Playlist sharing site FIQL has figured out a novel way for people to share music without paying a penny for song royalties or streaming bandwidth: By embedding music videos that people have uploaded to free video sites like YouTube (GOOG) into a custom video player.
The NY-based startup’s new FIQL TV service, which launched today, lets you type in a music playlist, searches video sites for the right music videos, and then spits out a custom Flash player with embedded videos. You can link someone to the playlist or embed it on a Web site or MySpace (NWS) page. (After the jump, we’ve embedded one of their featured playlists: “Feeling depressed? Feeling like dying??“)
The potential problem is that many of those videos were uploaded in violation of copyright law, and by profiting from that copyright violation, FIQL could also be breaking the law. A cottage industry already exists on the Web of sites embedding — but not physically hosting — illegally-uploaded TV episodes, and profiting from ads surrounding the videos. My former Forbes.com colleague Andy Greenberg wrote a story about them last November; since his piece ran, four sites he linked to (like “Daily Episodes” and “All Simpsons”) have either shut down or have had to switch domains. (“All South Park,” whose videos are hosted on sites like France’s DailyMotion, appears to have resurfaced at a new site.)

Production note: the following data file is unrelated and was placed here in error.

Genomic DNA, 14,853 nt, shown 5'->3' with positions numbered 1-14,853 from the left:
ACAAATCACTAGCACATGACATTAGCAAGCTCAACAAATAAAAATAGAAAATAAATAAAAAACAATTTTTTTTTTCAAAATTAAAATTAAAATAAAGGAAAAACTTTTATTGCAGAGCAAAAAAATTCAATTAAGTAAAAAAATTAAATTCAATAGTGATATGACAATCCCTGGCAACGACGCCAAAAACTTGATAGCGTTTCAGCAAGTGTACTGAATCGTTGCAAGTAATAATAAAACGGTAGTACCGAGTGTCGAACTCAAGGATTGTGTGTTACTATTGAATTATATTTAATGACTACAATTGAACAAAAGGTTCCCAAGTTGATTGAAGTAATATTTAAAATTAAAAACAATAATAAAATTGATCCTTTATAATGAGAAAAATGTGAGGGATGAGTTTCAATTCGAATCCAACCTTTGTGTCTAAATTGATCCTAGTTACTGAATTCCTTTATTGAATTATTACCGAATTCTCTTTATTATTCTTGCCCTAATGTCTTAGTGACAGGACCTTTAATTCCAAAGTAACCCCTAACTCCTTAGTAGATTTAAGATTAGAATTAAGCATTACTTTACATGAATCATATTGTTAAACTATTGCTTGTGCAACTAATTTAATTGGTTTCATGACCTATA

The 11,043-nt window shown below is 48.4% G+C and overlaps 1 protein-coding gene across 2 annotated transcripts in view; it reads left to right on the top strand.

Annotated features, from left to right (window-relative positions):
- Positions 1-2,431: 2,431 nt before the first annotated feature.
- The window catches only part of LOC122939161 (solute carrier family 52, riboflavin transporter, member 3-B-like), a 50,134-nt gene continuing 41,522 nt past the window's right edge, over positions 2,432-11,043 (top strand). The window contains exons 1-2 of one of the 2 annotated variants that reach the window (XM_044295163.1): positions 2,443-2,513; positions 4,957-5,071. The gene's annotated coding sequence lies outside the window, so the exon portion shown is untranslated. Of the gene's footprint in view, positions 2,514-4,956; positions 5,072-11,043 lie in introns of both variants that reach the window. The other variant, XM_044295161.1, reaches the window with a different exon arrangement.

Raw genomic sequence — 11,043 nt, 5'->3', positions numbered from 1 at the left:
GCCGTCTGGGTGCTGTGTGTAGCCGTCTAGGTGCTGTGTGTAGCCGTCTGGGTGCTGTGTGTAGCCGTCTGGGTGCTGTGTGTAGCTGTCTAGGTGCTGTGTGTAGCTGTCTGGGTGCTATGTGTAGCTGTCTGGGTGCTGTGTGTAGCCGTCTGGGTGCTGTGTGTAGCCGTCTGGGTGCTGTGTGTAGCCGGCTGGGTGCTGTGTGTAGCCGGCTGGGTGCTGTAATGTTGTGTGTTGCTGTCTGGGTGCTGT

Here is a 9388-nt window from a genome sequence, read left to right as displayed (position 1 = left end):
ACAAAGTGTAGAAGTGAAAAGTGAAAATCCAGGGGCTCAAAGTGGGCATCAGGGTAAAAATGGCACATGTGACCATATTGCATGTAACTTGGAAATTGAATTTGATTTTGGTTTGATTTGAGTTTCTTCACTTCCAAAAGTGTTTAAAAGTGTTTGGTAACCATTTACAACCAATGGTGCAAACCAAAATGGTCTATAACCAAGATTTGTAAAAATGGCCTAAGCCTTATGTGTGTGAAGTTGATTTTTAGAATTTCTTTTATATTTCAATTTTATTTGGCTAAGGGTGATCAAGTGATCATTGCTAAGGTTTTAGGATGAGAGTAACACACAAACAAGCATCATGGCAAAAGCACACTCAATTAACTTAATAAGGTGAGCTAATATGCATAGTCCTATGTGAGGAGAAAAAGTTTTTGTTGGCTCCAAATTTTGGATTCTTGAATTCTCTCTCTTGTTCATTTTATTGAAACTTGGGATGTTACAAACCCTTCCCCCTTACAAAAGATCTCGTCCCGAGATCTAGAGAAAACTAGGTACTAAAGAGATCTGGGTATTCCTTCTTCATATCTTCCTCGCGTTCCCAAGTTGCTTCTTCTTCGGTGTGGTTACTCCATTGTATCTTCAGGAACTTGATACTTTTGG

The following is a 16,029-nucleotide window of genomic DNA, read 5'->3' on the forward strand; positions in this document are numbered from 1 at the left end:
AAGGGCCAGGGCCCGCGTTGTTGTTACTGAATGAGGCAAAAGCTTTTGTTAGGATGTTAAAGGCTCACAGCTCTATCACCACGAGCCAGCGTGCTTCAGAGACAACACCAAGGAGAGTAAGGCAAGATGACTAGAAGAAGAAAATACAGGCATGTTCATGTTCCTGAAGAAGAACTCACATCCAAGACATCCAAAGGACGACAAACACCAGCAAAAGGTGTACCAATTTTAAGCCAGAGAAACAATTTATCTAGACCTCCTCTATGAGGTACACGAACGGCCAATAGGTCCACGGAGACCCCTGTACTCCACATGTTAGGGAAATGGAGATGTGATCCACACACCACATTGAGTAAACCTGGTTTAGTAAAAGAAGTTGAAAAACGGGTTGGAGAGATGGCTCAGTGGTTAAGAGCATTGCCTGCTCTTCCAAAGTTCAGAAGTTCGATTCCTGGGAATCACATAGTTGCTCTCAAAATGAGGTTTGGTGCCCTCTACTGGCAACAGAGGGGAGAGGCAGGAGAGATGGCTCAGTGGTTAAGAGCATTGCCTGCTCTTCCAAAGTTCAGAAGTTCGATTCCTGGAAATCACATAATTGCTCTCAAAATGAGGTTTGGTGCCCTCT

To be sure, record labels upload many music videos to sites like YouTube as a promotional effort. But many are still posted illegally. At TechCrunch, former lawyer Mike Arrington acknowledges that “technically FIQL is still subject to copyright claims,” but then argues that FIQL is “under little real threat of litigation.” But the problem for startups like FIQL is that they’re rarely equipped financially to deal with any kind of legal threat from deep-pocketed copyright owners, regardless of their legal standing. We wish them well but advise them to tread carefully.